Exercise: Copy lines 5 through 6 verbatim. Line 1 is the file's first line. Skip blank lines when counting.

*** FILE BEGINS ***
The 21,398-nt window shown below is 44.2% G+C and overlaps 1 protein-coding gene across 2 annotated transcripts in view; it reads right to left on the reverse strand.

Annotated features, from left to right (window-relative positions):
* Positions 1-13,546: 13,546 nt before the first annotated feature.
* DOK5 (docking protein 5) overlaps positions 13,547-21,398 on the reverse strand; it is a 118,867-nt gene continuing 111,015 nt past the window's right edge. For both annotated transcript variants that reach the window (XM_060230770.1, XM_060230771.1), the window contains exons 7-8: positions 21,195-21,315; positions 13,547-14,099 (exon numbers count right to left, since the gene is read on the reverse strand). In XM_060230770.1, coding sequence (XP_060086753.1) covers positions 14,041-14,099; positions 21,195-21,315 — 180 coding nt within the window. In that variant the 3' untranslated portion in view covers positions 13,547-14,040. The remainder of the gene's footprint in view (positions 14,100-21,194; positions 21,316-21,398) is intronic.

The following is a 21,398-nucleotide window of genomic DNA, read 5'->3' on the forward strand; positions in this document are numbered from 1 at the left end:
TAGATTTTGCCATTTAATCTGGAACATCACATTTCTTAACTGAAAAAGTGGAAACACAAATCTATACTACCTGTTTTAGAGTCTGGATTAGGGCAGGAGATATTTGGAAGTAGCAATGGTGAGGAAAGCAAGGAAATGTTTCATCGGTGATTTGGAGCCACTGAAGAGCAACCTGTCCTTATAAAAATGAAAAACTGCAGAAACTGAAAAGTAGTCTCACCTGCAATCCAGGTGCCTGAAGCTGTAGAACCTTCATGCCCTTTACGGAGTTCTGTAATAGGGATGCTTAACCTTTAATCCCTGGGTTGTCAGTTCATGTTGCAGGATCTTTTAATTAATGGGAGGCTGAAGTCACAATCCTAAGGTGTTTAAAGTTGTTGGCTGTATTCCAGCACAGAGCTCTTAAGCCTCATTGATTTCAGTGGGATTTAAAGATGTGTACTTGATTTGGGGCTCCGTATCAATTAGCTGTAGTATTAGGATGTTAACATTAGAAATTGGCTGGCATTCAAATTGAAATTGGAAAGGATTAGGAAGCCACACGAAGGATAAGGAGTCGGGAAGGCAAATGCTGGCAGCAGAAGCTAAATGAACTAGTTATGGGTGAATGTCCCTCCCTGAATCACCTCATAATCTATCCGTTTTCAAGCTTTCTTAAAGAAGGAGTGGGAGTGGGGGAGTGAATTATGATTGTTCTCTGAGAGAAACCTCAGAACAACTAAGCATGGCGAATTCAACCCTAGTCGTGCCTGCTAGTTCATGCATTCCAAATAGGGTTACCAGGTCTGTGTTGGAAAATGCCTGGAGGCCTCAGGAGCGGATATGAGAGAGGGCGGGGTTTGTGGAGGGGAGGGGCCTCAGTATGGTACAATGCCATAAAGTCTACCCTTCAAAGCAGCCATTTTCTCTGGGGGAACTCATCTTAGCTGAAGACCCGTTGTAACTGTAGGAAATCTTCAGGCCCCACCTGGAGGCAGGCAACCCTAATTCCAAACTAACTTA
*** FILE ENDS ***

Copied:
The following is a 21,398-nucleotide window of genomic DNA, read 5'->3' on the forward strand; positions in this document are numbered from 1 at the left end:
TAGATTTTGCCATTTAATCTGGAACATCACATTTCTTAACTGAAAAAGTGGAAACACAAATCTATACTACCTGTTTTAGAGTCTGGATTAGGGCAGGAGATATTTGGAAGTAGCAATGGTGAGGAAAGCAAGGAAATGTTTCATCGGTGATTTGGAGCCACTGAAGAGCAACCTGTCCTTATAAAAATGAAAAACTGCAGAAACTGAAAAGTAGTCTCACCTGCAATCCAGGTGCCTGAAGCTGTAGAACCTTCATGCCCTTTACGGAGTTCTGTAATAGGGATGCTTAACCTTTAATCCCTGGGTTGTCAGTTCATGTTGCAGGATCTTTTAATTAATGGGAGGCTGAAGTCACAATCCTAAGGTGTTTAAAGTTGTTGGCTGTATTCCAGCACAGAGCTCTTAAGCCTCATTGATTTCAGTGGGATTTAAAGATGTGTACTTGATTTGGGGCTCCGTATCAATTAGCTGTAGTATTAGGATGTTAACATTAGAAATTGGCTGGCATTCAAATTGAAATTGGAAAGGATTAGGAAGCCACACGAAGGATAAGGAGTCGGGAAGGCAAATGCTGGCAGCAGAAGCTAAATGAACTAGTTATGGGTGAATGTCCCTCCCTGAATCACCTCATAATCTATCCGTTTTCAAGCTTTCTTAAAGAAGGAGTGGGAGTGGGGGAGTGAATTATGATTGTTCTCTGAGAGAAACCTCAGAACAACTAAGCATGGCGAATTCAACCCTAGTCGTGCCTGCTAGTTCATGCATTCCAAATAGGGTTACCAGGTCTGTGTTGGAAAATGCCTGGAGGCCTCAGGAGCGGATATGAGAGAGGGCGGGGTTTGTGGAGGGGAGGGGCCTCAGTATGGTACAATGCCATAAAGTCTACCCTTCAAAGCAGCCATTTTCTCTGGGGGAACTCATCTTAGCTGAAGACCCGTTGTAACTGTAGGAAATCTTCAGGCCCCACCTGGAGGCAGGCAACCCTAATTCCAAACTAACTTA